To: <>
Subject: Galahs
From: "Geoffrey Dabb" <>
Date: Sat, 11 Jul 2009 09:41:28 +1000

Was it a year ago  I reported on the seminar we were all invited to at NLA, at which one presentation was on spread of Galahs, including their relatively recent arrival in Canberra.  This should now be a chapter in the much-touted ‘Boom and Bust’ book, although I do not yet have a copy myself.


It would follow that galah-damage has increased overall, and my impression is that it has again increased recently.  My theory is that it is done by mated birds territorially as part of pair-bonding and not by the huge flocks of visiting ground-feeders, which I believe are young birds (see discussion of eye colours from last winter).


Incidentally my local pair offer a good example of the sex differences in the eye in adult birds, F on left:


galah eyes.jpg  


From: Peter Ormay [
Sent: Friday, 10 July 2009 9:24 PM
To: Denis Wilson;
Subject: Re: [canberrabirds] Galahs


Hi Denis, Julian, Geoffrey et al,


I remember seeing a Galah in the fork of a Red Spotted gum and chewing the bark in the park one door away from my place when I was building my house around 1970. The exposed wood was fresh and there was no hole there. I wondered if a hole might develop there and looked at it from time to time over the next few years.  The Galah(s) kept on chewing the regenerating edge of the bark within reach of the fork. Today there is a hole in that fork and I have seen a Galah go in.  I have no idea if it was the same Galah and doubt whether it/they did it with the aim of creating a hollow.  More likely they do it out of boredom while resting or to sharpen/wear their beak and in some cases a hole will develop there after a few decades if the bark is prevented from growing over the scar.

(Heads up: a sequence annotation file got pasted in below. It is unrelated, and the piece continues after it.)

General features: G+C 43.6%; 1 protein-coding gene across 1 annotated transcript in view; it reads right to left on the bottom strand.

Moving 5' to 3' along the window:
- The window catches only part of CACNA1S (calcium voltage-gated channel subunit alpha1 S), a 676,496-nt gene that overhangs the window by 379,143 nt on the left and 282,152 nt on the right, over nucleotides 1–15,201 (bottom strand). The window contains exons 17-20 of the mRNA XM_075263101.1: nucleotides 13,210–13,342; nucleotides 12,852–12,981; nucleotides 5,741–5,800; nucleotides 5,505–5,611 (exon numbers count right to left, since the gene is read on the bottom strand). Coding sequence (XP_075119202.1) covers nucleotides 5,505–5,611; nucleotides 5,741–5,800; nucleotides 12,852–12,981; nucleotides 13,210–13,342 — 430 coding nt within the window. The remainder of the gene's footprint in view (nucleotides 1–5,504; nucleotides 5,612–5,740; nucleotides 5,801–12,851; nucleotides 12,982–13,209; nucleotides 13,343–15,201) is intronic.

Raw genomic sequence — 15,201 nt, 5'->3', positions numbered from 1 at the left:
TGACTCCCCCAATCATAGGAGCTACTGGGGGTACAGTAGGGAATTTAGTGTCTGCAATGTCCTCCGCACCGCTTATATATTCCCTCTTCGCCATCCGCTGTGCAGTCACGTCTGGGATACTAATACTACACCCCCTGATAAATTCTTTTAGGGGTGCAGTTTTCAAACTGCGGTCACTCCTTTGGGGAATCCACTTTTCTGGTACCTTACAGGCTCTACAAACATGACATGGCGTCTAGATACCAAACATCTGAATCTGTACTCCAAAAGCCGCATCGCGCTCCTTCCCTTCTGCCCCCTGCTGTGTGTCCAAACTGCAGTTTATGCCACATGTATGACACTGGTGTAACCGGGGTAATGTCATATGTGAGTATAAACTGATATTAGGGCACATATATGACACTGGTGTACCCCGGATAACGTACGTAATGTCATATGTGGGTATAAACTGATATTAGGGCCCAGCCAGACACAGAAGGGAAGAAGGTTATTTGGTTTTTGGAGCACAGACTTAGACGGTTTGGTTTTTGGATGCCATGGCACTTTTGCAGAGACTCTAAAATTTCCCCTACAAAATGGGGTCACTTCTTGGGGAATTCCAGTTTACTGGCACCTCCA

I suspect that Galah numbers have increased in the ACT area since settlement if there were any here to start with and they do a lot more damage to trees than they used to. Have they? Does anyone know?  I remember seeing the first Galahs in Tidbinbilla Nature Reserve after I worked there for about 5 years ca 1981 and think they had just arrived there. i e there were none in the Tidbinbilla area before.



Peter Ormay

----- Original Message -----



Sent: Friday, July 10, 2009 3:29 PM

Subject: Re: [canberrabirds] Galahs


Hi Geoffrey, Julian and others.


I have heard or read that Galah chewing of bark actually helps fungi and insects to invade the wood of Eucalypts, thus leading, in the long term, to the creation of new hollows.


I cannot provide scientific evidence of this, but it does appear to make sense to me.


I cannot credit the Galahs (and other Cockatoos) with the foresight to plan for that outcome, but on an instinctive level, such behaviour could well advantage those species (and fellow hollow-dwelling creatures).




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